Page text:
A new questionnaire could help identify suitable guide dogs earlier

Researchers have developed a questionnaire that could help evaluate whether puppies will be a good match for guide dog programs.

Finding out whether dogs will be a good fit in service programs is a priority for organizations that train and place dogs because the cost in training them is so high. Being able to weed out dogs before spending the time and money to train them unsuccessfully would benefit programs and allow them to focus resources. Earlier this year, a study reported in NEWStat focused on conducting fMRIs to see whether there were any neurological clues to what makes dogs suited for service work.

The latest study aimed to see if a questionnaire could help identify dogs who are not suited to becoming guide dogs early on. The researchers, from the University of Nottingham, worked with an organization called Guide Dogs who applied the questionnaire to their own prospective puppies. The open-access article was published in the June 2017 issue of PLOS One.

Aside from the main purpose of the study—to develop an assessment that would help identify dogs suited to the training process—researchers also wanted to test the dogs at several different times to see what would happen to one dog’s score across months.

For this reason, the assessment was completed when the puppies used for the study were 5, 8, and 12 months old. Researchers selected a pool of 1,401 puppies and 54 training supervisors.

The questionnaire itself, dubbed the puppy training supervisor questionnaire (PTSQ), was developed from previous questionnaires that had demonstrated predictive validity. Additional items were added by researchers to ensure all important areas were covered. A draft of the questionnaire was then refined based on a feedback from a panel of puppy training supervisors.

The researchers were particularly interested in seven targeted traits covered by two or more items in the questionnaire: Adaptability, Body sensitivity, Distractibility, Excitability, General anxiety, Trainability, and Stair anxiety.

Thresholds were created to determine at what score the dogs were considered “at risk” for each trait. Then, the scores the dogs received were mapped out. For each trait, a dog could be assigned a “green” flag, meaning that they scored within the threshold that identified qualified dogs. A “red” flag indicated they scored within the threshold for identifying withdrawn dogs. If a dog had a higher than 50% likelihood of being withdrawn but didn’t fall inside the threshold for a red flag, they were assigned a “yellow” flag.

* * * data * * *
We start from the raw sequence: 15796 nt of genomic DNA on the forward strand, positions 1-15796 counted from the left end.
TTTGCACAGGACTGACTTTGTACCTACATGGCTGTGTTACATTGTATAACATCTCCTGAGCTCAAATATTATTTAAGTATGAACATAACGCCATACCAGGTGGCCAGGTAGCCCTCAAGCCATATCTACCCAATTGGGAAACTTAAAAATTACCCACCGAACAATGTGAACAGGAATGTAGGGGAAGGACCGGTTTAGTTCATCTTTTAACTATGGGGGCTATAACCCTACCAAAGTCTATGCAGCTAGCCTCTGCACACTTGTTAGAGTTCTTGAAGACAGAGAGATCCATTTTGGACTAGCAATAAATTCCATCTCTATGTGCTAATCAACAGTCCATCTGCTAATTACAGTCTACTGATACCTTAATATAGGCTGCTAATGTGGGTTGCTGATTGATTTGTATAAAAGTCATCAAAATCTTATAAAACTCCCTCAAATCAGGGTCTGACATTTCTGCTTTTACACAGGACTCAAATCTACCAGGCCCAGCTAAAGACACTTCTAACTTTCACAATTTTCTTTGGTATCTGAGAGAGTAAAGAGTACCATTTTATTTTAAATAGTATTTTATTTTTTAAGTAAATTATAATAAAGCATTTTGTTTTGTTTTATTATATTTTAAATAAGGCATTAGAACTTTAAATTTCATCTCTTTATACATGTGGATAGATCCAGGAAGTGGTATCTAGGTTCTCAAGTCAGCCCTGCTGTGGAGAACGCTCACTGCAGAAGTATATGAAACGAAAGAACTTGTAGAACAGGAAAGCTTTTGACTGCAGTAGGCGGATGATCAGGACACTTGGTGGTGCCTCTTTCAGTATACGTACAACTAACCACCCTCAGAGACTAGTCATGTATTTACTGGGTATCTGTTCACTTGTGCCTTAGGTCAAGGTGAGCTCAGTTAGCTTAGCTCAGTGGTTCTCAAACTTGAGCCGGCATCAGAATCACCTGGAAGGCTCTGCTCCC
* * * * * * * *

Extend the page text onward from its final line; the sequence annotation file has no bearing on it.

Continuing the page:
Looking at the flags given, a majority of green flags were assigned to qualified dogs at each age. A majority of the red flags were assigned to dogs withdrawn for behavior. Yellow flags were split about down the middle—of the 161 dogs flagged, 68 qualified and 72 were withdrawn for behavior. Using the assessments from 5, 8, and 12 months, green flags had a positive predictive value (PPV) of 8.4% and a sensitivity of 85%. Red flags had a PPV of 8.4% and a sensitivity of 83%. The high sensitivity percentage indicates good target discrimination.

By identifying dogs with red and yellow flags, trainers and supervisors could step in for interventions with those dogs earlier to see if the scores could be improved. This might prevent withdrawals for behavior, or it could pull the dogs before training to prevent costs. While the PPVs in this study are lower than standardized tests of working dog behavior, the researchers make the argument that those tests “are costly to implement and to evaluate in large organizations such as Guide Dogs, where questionnaire based assessments would be comparatively economical and feasible.” Even only targeting the most unsuitable dogs and conducting early interventions to improve qualification rates could save both time and costs.

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